You can have Carrie Underwood, thank you. And as much as I admire Taylor Swift and her youthful talent and remarkable potential (she's only 18), she's still a diamond in the rough. My young, country blonde of choice -- hey, young country singer, period -- is Miranda Lambert.

On her two albums (the first was pretty good, the second pretty great), she comes across alternately as a one-woman Dixie Chicks and Gretchen Wilson's kid sister. Onstage Saturday night at Mystic Lake Casino in her first Twin Cities headlining performance, she came across at turns like Dolly Parton and Lita Ford, the 1980s blonde bombshell rocker.

Lambert, 24, was a little bit country and a little bit rock 'n' roll -- and very, very good at both. For starters, she's a first-rate songwriter (she penned 13 of the 18 numbers she sang). And on Saturday, she proved to a charming personality (when she decided to turn on the charm) and a powerful performer (when she put full effort into it).

At first, Lambert seemed a little slick and not connecting with the sell-out crowd -- except when she introduced "Dry Town" about her booze-free county in Texas, by saying, "It's kinda like tonight, where you can't find beer or liquor for miles. [Mystic Lake is alcohol-free.] You know that sucks!"

Too often, Lambert didn't seem to care that Keith Zebroski's kick drum was too loud, often obliterating her vocals. However, on the softer tunes that he didn't mar (notably "Easy From Now On"), Lambert sang with the subtle emotionalism of a Dolly Parton. There was a longing and weariness in her voice on "More Like Her" that neither Underwood nor Swift could approach. There is unquestionably a vulnerable and soft side to Lambert, who has made her mark on country radio with no-nonsense, tough-gal rave-ups.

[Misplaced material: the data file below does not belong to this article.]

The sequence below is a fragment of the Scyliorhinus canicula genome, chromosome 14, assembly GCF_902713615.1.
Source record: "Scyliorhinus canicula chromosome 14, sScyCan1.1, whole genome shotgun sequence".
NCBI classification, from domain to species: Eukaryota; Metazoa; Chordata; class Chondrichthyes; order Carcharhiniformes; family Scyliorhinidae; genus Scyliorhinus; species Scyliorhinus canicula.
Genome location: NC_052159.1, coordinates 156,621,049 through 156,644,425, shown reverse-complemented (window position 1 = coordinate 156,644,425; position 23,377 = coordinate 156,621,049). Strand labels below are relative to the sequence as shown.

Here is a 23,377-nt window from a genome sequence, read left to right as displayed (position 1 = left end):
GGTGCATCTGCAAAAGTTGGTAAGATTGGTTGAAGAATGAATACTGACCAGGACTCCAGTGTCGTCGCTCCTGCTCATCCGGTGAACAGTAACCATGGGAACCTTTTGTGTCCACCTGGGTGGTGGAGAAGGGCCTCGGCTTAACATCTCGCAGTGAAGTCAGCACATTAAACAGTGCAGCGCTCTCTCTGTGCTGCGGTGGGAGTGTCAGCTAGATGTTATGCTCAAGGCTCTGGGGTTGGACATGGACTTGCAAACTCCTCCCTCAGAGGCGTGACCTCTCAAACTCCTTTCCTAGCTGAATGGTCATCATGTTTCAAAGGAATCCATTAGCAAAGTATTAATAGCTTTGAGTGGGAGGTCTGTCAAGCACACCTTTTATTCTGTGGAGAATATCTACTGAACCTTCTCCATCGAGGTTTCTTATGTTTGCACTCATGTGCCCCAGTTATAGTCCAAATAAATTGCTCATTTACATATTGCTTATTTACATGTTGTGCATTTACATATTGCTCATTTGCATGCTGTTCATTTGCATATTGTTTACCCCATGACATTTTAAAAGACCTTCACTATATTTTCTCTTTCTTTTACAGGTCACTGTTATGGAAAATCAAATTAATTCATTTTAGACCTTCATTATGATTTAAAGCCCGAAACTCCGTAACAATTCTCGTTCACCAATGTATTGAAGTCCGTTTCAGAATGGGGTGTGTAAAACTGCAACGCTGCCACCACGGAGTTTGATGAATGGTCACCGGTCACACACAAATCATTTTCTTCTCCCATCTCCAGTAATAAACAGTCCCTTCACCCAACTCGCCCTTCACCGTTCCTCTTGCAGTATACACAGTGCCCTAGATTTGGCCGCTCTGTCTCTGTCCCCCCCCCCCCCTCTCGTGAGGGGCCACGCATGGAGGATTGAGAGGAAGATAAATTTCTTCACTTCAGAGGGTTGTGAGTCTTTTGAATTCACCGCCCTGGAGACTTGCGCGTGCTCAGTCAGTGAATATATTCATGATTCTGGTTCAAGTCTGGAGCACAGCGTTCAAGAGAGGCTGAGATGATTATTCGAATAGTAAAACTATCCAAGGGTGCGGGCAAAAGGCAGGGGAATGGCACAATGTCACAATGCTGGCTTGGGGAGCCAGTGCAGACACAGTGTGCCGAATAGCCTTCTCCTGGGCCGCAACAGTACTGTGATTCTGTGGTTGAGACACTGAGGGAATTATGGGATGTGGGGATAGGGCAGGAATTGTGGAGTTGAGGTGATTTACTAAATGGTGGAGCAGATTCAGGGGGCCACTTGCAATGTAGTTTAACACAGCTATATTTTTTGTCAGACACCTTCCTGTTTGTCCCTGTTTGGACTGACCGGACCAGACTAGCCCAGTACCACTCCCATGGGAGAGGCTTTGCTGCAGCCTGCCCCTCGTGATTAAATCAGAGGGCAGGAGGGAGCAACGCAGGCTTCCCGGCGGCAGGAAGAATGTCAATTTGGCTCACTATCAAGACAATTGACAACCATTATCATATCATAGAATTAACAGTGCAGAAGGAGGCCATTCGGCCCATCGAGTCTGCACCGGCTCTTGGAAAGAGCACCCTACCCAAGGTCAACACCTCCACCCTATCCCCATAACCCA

To be sure, Lambert rocked the house, shaking her ratty, long blonde hair like a 1980s rock-video vixen. In a striped T with its skull and crossbones, tight jeans, rhinestone belt and tall, high-heeled boots, she looked like a denizen of the Sunset Strip rock circuit when Mötley Crüe reigned supreme. She galvanized the crowd on her fist-waving "Gunpowder & Lead," the rollicking Rod Stewart classic "Stay with Me" and the fiery finale "Kerosene." And during that ferocious six-song flurry that closed the set, Lambert proved not only that she can rock with the best of 'em, but also that she has the best va-va-va-voom strut in country music.

After 75 minutes onstage, the tougher-than-leather Texan didn't bother with an encore -- a cocky move befitting her personae but perhaps disappointing to her fans.

For a set list and fan comments, go to Jon Bream • 612-673-1719